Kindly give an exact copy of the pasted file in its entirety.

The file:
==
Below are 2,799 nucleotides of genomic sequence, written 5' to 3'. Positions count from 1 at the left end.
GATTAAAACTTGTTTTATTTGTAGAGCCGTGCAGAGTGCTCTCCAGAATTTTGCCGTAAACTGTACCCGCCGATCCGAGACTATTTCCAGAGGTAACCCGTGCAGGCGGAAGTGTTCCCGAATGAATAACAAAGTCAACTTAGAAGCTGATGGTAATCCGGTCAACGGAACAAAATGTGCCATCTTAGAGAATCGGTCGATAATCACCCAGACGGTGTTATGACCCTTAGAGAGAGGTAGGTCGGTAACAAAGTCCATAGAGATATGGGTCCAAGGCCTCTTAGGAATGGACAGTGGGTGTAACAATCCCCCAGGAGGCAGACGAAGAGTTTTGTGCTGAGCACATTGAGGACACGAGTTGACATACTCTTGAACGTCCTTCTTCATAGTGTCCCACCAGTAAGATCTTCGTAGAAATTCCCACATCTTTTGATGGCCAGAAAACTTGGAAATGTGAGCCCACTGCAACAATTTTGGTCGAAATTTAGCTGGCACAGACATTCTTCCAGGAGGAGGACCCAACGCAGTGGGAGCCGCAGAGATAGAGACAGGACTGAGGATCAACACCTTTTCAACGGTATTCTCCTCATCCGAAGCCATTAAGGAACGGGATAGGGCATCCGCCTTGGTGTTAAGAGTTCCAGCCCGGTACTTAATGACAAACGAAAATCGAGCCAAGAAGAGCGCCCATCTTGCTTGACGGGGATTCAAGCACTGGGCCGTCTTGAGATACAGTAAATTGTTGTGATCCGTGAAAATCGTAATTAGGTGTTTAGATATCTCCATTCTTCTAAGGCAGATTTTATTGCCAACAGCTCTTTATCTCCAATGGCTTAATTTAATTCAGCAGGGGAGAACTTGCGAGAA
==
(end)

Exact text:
Below are 2,799 nucleotides of genomic sequence, written 5' to 3'. Positions count from 1 at the left end.
GATTAAAACTTGTTTTATTTGTAGAGCCGTGCAGAGTGCTCTCCAGAATTTTGCCGTAAACTGTACCCGCCGATCCGAGACTATTTCCAGAGGTAACCCGTGCAGGCGGAAGTGTTCCCGAATGAATAACAAAGTCAACTTAGAAGCTGATGGTAATCCGGTCAACGGAACAAAATGTGCCATCTTAGAGAATCGGTCGATAATCACCCAGACGGTGTTATGACCCTTAGAGAGAGGTAGGTCGGTAACAAAGTCCATAGAGATATGGGTCCAAGGCCTCTTAGGAATGGACAGTGGGTGTAACAATCCCCCAGGAGGCAGACGAAGAGTTTTGTGCTGAGCACATTGAGGACACGAGTTGACATACTCTTGAACGTCCTTCTTCATAGTGTCCCACCAGTAAGATCTTCGTAGAAATTCCCACATCTTTTGATGGCCAGAAAACTTGGAAATGTGAGCCCACTGCAACAATTTTGGTCGAAATTTAGCTGGCACAGACATTCTTCCAGGAGGAGGACCCAACGCAGTGGGAGCCGCAGAGATAGAGACAGGACTGAGGATCAACACCTTTTCAACGGTATTCTCCTCATCCGAAGCCATTAAGGAACGGGATAGGGCATCCGCCTTGGTGTTAAGAGTTCCAGCCCGGTACTTAATGACAAACGAAAATCGAGCCAAGAAGAGCGCCCATCTTGCTTGACGGGGATTCAAGCACTGGGCCGTCTTGAGATACAGTAAATTGTTGTGATCCGTGAAAATCGTAATTAGGTGTTTAGATATCTCCATTCTTCTAAGGCAGATTTTATTGCCAACAGCTCTTTATCTCCAATGGCTTAATTTAATTCAGCAGGGGAGAACTTGCGAGAA